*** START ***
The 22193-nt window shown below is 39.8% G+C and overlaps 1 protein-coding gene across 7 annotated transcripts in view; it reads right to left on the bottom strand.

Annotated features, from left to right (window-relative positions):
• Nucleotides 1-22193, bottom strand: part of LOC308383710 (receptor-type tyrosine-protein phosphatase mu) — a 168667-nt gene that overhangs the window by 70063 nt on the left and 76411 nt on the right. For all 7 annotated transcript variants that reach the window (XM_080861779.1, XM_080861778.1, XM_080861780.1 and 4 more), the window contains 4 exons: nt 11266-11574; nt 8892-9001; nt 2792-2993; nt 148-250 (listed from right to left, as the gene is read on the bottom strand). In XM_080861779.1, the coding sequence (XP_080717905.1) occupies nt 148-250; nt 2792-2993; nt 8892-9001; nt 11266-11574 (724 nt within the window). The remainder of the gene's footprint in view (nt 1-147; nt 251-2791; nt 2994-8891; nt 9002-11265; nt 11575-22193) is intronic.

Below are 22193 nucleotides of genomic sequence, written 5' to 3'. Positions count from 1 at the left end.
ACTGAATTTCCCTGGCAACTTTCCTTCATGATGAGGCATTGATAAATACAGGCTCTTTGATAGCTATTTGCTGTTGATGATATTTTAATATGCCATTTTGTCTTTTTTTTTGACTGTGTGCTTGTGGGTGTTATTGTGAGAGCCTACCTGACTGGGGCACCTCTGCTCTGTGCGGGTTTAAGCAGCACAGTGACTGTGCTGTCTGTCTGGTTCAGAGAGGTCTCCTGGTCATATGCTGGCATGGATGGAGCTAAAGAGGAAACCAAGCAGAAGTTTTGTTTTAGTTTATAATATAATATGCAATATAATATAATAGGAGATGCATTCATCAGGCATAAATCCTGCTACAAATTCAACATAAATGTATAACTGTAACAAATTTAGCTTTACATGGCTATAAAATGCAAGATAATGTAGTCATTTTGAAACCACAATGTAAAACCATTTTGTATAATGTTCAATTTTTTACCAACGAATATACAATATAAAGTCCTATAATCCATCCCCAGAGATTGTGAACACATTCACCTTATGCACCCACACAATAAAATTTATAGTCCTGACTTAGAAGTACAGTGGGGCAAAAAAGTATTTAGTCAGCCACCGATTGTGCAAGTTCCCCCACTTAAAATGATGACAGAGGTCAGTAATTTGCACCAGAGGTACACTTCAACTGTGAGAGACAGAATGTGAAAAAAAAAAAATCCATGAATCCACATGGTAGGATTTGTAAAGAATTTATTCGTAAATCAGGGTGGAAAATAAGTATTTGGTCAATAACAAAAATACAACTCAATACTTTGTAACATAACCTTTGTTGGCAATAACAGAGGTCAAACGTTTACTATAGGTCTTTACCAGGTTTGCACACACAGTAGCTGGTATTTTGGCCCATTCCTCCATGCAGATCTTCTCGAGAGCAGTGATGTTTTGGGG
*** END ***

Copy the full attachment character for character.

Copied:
The 22193-nt window shown below is 39.8% G+C and overlaps 1 protein-coding gene across 7 annotated transcripts in view; it reads right to left on the bottom strand.

Annotated features, from left to right (window-relative positions):
• Nucleotides 1-22193, bottom strand: part of LOC308383710 (receptor-type tyrosine-protein phosphatase mu) — a 168667-nt gene that overhangs the window by 70063 nt on the left and 76411 nt on the right. For all 7 annotated transcript variants that reach the window (XM_080861779.1, XM_080861778.1, XM_080861780.1 and 4 more), the window contains 4 exons: nt 11266-11574; nt 8892-9001; nt 2792-2993; nt 148-250 (listed from right to left, as the gene is read on the bottom strand). In XM_080861779.1, the coding sequence (XP_080717905.1) occupies nt 148-250; nt 2792-2993; nt 8892-9001; nt 11266-11574 (724 nt within the window). The remainder of the gene's footprint in view (nt 1-147; nt 251-2791; nt 2994-8891; nt 9002-11265; nt 11575-22193) is intronic.

Below are 22193 nucleotides of genomic sequence, written 5' to 3'. Positions count from 1 at the left end.
ACTGAATTTCCCTGGCAACTTTCCTTCATGATGAGGCATTGATAAATACAGGCTCTTTGATAGCTATTTGCTGTTGATGATATTTTAATATGCCATTTTGTCTTTTTTTTTGACTGTGTGCTTGTGGGTGTTATTGTGAGAGCCTACCTGACTGGGGCACCTCTGCTCTGTGCGGGTTTAAGCAGCACAGTGACTGTGCTGTCTGTCTGGTTCAGAGAGGTCTCCTGGTCATATGCTGGCATGGATGGAGCTAAAGAGGAAACCAAGCAGAAGTTTTGTTTTAGTTTATAATATAATATGCAATATAATATAATAGGAGATGCATTCATCAGGCATAAATCCTGCTACAAATTCAACATAAATGTATAACTGTAACAAATTTAGCTTTACATGGCTATAAAATGCAAGATAATGTAGTCATTTTGAAACCACAATGTAAAACCATTTTGTATAATGTTCAATTTTTTACCAACGAATATACAATATAAAGTCCTATAATCCATCCCCAGAGATTGTGAACACATTCACCTTATGCACCCACACAATAAAATTTATAGTCCTGACTTAGAAGTACAGTGGGGCAAAAAAGTATTTAGTCAGCCACCGATTGTGCAAGTTCCCCCACTTAAAATGATGACAGAGGTCAGTAATTTGCACCAGAGGTACACTTCAACTGTGAGAGACAGAATGTGAAAAAAAAAAAATCCATGAATCCACATGGTAGGATTTGTAAAGAATTTATTCGTAAATCAGGGTGGAAAATAAGTATTTGGTCAATAACAAAAATACAACTCAATACTTTGTAACATAACCTTTGTTGGCAATAACAGAGGTCAAACGTTTACTATAGGTCTTTACCAGGTTTGCACACACAGTAGCTGGTATTTTGGCCCATTCCTCCATGCAGATCTTCTCGAGAGCAGTGATGTTTTGGGG